In 2001, Portuguese leaders took an unlikely gamble: they passed a law that made Portugal the first country to fully decriminalize personal drug use.

For people caught with no more than a ten-day supply of marijuana, heroin, ecstasy, cocaine or anything, there would be no arrests, no prosecutions, no prison sentences. Dealers are still sent to prison, or fined, or both, but, for the past decade, Portugal has treated drug abuse solely as a public-health issue. 

That doesn’t mean drugs are legal in Portugal. When caught, people are summoned before an administrative body called the Commission for the Dissuasion of Drug Addiction. Each panel consists of three members—usually a lawyer or a judge, a doctor, and a psychologist or a social worker. The commissioners have three options: recommend treatment, levy a small fine, or do nothing. 

In most respects, the law seems to have worked: serious drug use is down significantly, particularly among young people; the burden on the criminal-justice system has eased; the number of people seeking treatment has grown; and the rates of drug-related deaths and cases of infectious diseases have fallen.

So why the resistance here? HEMP

Prohibition of Marijuana is closely related to the fact that hemp is the core of the crop. What industries are afraid of increased utilization of hemp?
  • Paper Industry
  • Cotton Industry
  • Pharmaceutical Industry
  • Oil Industry
  • Prison Industry
  • Corn & Wheat Industry
  • Tobacco Industry
All of these well established commodities would see drastic change if Marijuana was legalized. Hemp would no-longer be the taboo crop associated with the THC content and the ability to grow, harvest and provide a stronger, cheaper, more efficient product than the current industries scares the hell out of those who control the system. 

The advocates for keeping the prohibition on drugs, especially marijuana, are embedded in the list above. Those who would suffer the most are those invested in less efficient manufacturing of products that American's are addicted to. It's that simple. When Sec Clinton slips and mentions there's too much money in it, it's more than just the drug cartels that stand to lose, it's the corporations that donate tons of cash into the political system. Keeping the prohibition is JOB ONE for these industries. American citizens have to step up and make the changes that our national leaders wont.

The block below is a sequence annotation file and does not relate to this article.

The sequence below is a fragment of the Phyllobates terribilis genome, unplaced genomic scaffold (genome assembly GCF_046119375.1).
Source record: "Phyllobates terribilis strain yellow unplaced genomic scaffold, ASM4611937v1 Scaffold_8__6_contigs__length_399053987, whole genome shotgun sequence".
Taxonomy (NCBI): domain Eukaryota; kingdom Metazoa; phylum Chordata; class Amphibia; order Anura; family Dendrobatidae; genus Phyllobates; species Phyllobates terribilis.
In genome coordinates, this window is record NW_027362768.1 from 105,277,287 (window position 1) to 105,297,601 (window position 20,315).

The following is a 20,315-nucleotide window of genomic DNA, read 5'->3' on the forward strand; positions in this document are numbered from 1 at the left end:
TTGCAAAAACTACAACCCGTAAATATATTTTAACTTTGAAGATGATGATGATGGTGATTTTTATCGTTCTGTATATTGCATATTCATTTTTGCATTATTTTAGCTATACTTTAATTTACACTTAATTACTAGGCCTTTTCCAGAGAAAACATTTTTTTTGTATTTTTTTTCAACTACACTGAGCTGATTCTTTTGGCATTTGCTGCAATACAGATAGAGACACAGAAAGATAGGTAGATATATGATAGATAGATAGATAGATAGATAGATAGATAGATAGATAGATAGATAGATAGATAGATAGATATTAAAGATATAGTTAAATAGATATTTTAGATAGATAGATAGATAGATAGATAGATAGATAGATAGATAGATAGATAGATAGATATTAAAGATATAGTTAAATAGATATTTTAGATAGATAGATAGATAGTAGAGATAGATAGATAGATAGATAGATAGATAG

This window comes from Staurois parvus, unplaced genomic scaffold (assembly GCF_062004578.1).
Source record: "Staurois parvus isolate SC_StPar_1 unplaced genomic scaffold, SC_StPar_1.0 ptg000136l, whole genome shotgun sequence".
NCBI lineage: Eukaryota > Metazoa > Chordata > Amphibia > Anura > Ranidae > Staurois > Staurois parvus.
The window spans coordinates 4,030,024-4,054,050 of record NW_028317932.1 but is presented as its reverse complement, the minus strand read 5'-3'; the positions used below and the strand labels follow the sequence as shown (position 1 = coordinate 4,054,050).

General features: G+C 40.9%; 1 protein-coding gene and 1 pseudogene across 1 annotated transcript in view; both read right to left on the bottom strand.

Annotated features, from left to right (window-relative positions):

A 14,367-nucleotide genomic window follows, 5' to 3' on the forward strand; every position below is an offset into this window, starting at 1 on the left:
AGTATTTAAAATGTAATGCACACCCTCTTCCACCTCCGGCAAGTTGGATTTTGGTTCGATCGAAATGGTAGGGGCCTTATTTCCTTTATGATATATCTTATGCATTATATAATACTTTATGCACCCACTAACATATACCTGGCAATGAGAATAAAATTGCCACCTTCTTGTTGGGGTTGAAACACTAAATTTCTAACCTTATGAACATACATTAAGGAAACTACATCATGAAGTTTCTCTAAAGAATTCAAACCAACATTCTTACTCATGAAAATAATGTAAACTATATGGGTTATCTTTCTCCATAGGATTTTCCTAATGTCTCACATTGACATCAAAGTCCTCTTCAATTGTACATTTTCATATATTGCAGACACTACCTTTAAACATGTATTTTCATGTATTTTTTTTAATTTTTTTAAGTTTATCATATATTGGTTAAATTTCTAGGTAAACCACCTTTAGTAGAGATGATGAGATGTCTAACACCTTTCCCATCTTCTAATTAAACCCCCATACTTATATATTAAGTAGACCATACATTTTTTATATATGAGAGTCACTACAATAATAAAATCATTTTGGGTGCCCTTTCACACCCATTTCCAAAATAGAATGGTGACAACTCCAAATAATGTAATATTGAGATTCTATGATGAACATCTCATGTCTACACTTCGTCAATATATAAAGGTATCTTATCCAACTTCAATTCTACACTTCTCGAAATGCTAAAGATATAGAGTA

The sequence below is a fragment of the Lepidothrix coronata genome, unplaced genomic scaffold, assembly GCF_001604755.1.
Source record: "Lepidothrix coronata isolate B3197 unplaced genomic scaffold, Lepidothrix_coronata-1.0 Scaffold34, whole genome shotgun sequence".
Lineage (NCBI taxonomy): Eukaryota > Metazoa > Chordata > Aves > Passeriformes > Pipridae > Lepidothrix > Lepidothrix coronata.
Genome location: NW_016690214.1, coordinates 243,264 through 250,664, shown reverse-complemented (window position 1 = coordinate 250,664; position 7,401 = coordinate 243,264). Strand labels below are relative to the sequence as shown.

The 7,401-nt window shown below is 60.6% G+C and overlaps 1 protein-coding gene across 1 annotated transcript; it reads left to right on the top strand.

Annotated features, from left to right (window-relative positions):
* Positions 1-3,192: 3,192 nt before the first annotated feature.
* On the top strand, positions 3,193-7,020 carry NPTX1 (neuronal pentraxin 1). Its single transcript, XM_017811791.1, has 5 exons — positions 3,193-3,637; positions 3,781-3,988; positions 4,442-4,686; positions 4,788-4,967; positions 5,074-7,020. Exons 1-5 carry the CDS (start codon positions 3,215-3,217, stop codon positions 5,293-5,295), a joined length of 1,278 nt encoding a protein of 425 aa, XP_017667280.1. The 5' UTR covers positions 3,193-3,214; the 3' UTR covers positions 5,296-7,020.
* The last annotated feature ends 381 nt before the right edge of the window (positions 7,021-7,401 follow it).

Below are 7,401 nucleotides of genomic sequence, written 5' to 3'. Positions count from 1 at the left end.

Anonymous said...

Organized crime was essentially invented by prohibition and now is thriving on it. Intelligent solutions elude the terminally ignorant masses and until a more powerful intellectual meritocracy renders them irrelevant, we will continue to see what we have witnessed for so many decades already. Who rants against education? There lies your foe.

Anonymous said...

I am all for it, under one condition. Increase the penalties for being under the influence in situations that can hurt innocent people. The drunks are bad enough and don't learn, I have no want to have to now start dodging people high on weed, coke and god knows what else.

I could care less what you do to yourself and your body, just keep it away from me.

Anonymous said...


Bob Marley

IT WORKS !!! Leave US alone !